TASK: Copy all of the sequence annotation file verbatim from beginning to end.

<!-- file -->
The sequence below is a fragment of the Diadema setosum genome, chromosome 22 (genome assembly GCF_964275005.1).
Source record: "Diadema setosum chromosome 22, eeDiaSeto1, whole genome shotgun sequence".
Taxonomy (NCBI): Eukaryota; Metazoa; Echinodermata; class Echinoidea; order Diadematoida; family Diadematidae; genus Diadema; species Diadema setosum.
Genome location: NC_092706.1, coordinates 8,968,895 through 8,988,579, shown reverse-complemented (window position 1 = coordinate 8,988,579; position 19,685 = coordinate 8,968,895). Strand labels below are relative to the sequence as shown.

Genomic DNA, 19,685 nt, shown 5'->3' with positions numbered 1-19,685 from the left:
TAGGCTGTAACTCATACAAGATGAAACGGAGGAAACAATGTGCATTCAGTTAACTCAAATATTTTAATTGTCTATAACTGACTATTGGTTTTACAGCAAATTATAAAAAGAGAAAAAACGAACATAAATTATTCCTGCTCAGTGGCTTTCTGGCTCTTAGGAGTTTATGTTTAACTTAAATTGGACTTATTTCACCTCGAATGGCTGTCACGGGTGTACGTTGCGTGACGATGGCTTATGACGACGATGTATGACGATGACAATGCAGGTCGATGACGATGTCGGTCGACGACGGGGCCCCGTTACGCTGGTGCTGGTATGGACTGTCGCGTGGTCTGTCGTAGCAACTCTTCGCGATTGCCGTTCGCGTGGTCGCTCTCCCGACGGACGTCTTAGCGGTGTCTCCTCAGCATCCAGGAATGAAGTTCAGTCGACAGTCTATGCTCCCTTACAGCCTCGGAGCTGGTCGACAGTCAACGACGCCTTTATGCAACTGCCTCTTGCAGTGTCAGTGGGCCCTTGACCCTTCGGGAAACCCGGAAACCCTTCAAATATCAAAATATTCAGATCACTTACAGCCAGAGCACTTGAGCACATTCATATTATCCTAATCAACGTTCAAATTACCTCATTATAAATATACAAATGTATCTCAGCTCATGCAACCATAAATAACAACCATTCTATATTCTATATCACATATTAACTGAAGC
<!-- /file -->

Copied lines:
The sequence below is a fragment of the Diadema setosum genome, chromosome 22 (genome assembly GCF_964275005.1).
Source record: "Diadema setosum chromosome 22, eeDiaSeto1, whole genome shotgun sequence".
Taxonomy (NCBI): Eukaryota; Metazoa; Echinodermata; class Echinoidea; order Diadematoida; family Diadematidae; genus Diadema; species Diadema setosum.
Genome location: NC_092706.1, coordinates 8,968,895 through 8,988,579, shown reverse-complemented (window position 1 = coordinate 8,988,579; position 19,685 = coordinate 8,968,895). Strand labels below are relative to the sequence as shown.

Genomic DNA, 19,685 nt, shown 5'->3' with positions numbered 1-19,685 from the left:
TAGGCTGTAACTCATACAAGATGAAACGGAGGAAACAATGTGCATTCAGTTAACTCAAATATTTTAATTGTCTATAACTGACTATTGGTTTTACAGCAAATTATAAAAAGAGAAAAAACGAACATAAATTATTCCTGCTCAGTGGCTTTCTGGCTCTTAGGAGTTTATGTTTAACTTAAATTGGACTTATTTCACCTCGAATGGCTGTCACGGGTGTACGTTGCGTGACGATGGCTTATGACGACGATGTATGACGATGACAATGCAGGTCGATGACGATGTCGGTCGACGACGGGGCCCCGTTACGCTGGTGCTGGTATGGACTGTCGCGTGGTCTGTCGTAGCAACTCTTCGCGATTGCCGTTCGCGTGGTCGCTCTCCCGACGGACGTCTTAGCGGTGTCTCCTCAGCATCCAGGAATGAAGTTCAGTCGACAGTCTATGCTCCCTTACAGCCTCGGAGCTGGTCGACAGTCAACGACGCCTTTATGCAACTGCCTCTTGCAGTGTCAGTGGGCCCTTGACCCTTCGGGAAACCCGGAAACCCTTCAAATATCAAAATATTCAGATCACTTACAGCCAGAGCACTTGAGCACATTCATATTATCCTAATCAACGTTCAAATTACCTCATTATAAATATACAAATGTATCTCAGCTCATGCAACCATAAATAACAACCATTCTATATTCTATATCACATATTAACTGAAGC